Review – Trails from Zero

Overview

Developer Nihon Falcom
Publisher NIS America
Genre JRPG
Platforms Steam (reviewed on Steam Deck), Switch, PS4/5
Release Date September 27, 2022

I don’t remember how exactly I decided to finally sit down and play Trails in the Sky 15 years late, but after I did, the series completly captivated me. After finishing the Sky trilogy and the first two Cold Steel games, I knew I needed to play the missing piece of the puzzle, the “Crossbell arc”, before moving on to Trails of Cold Steel III. Fortunately, around the same time, a fan project called the Geofront was translating Trails from Zero. I’ve seen many a bad localization of JRPGs, yet this massive project (keep in mind, Trails games have some of the largest amounts of text in any video games, ever) was pure polish.

In an unexpected happy twist, while many such fan translation projects get cease & desist orders, NIS America actually decided to employ the Geofront and use their translations for their official releases of Trails from Zero and the upcoming Trails to Azure. So let’s get on with our official review of the official release!

Content Guide

Let me open this section with three comments. First, I don’t know how to avoid SPOILERS! here, so if you don’t want any, SKIP down to the “Review” header. Second, if you’ve played the Trails series, this isn’t too far from the norm, although the cop/detective/mafia setting makes it a bit more vulgar than other titles. Third, I beelined the main quest and have not played any of the side quests yet.

Violence: There’s no gore beyond maybe a few moments of blood that I failed to notice, and very few deaths. One character gets shot in the leg. Yet, there’s constant violence, the magical kind where bad guys with machine guns always miss, Star Wars style. There are also two gangs that brawl just for the sake of it. It’s definitely T rated violence, not M, but it’s omnipresent.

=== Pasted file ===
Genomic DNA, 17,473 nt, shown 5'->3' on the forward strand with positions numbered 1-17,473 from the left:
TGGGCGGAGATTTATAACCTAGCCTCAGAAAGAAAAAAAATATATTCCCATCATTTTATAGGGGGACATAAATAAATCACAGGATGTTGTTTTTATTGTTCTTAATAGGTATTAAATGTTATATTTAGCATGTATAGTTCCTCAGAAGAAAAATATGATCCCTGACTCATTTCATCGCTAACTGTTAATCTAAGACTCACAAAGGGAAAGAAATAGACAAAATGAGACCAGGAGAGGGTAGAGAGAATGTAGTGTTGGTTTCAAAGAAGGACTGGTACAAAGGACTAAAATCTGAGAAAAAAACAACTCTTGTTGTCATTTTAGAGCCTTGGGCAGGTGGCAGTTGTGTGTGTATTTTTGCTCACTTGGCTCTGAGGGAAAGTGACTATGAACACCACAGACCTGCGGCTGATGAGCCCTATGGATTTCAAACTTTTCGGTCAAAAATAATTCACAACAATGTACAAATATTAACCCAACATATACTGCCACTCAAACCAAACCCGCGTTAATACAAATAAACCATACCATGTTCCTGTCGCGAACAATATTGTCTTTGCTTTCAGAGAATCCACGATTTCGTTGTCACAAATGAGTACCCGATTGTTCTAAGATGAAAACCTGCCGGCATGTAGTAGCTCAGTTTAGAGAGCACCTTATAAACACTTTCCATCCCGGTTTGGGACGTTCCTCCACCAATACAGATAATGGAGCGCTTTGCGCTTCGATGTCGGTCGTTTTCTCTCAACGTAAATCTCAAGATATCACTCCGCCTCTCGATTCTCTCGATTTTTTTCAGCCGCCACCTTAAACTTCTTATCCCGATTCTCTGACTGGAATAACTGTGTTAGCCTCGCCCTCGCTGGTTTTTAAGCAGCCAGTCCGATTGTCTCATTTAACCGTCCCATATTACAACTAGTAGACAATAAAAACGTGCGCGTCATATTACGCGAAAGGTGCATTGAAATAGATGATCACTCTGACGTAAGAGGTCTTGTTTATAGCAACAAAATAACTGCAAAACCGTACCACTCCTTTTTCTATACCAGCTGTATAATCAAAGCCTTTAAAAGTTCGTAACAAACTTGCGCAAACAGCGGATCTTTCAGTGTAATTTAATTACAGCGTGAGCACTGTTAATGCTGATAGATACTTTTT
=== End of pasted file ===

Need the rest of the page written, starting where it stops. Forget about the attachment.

Language: There are no f-bombs, but everything else is there, early and often. The game’s story primarily involves cops cracking down on the mafia, so you your imagination is likely pretty accurate on this one. 

Sexual Content: First, let me say that there is very little visual content in the game. A key story arc involves a stage production where two female dancers wear revealing outfits. The game’s pixel art prevents there from being much to see, but you do see these two character’s portraits from the torso up in the still artwork portrait style shown in trailers. There is a casino with bunny girls, but you only ever see the pixel art version of these characters.

Everything that follows is purely text, i.e. words said by the characters, but it’s extensive — this is definitely an abbreviated list. One of the main characters, Randy Orlando, is basically a giant horndog and hits on every woman he sees. It is usually not very graphic (e.g. “Hey babe, why don’t we go get a drink?”, not comments on particular body parts or references to having sex), but it’s constant. There are a few homosexual jokes, where players pretend to be same-sex attracted to annoy the other person. 

More importantly, a central story arc involves human trafficking. A young girl is found locked in a suitcase which is meant to be sold at an illicit auction, meant to implicate the auctioneers as traffickers. In the past (before this the start of this game), a key NPC was kidnapped by a cult and forced into child prostitution. 

Drugs/Alcohol: Many characters, both good and bad, drink and smoke. Alcohol is constantly referenced to, both as a good thing (“I’ll get the booze and we can party!”) and bad (“Wow, he’s completely hammered. How sad.) (Neither of those are actual quotes.) A central story arc involves people consuming a “superdrug” that gives them superhuman abilities, but makes them lose their minds; the criminals involved began their experimentation on kidnapped children, including one of the main characters. 

Other Mature Content: The “B plot” of the main story involves a teenager who was kidnapped as a child, seeking out her birth family and having to decide between trying to reunite with them or joining a family that wants to adopt her. It’s a touching story, but may be too emotionally difficult for adoptive parents or adoptees. 

Review

First, let me briefly talk about platforms. I don’t know why, but the PS4 version of this game is missing upgrades found on the Steam version. I can’t comment on the Switch version, but I played this whole thing on my brand new Steam Deck, which arrived just in time. I highly advise getting the game on Steam, for a couple of reasons. First, and most importantly, this version contains a “chat log” similar to what’s found in the Cold Steel games, where a push of a button shows all of the recent previous dialog. In a game with this much text, it is an absolute necessity to have.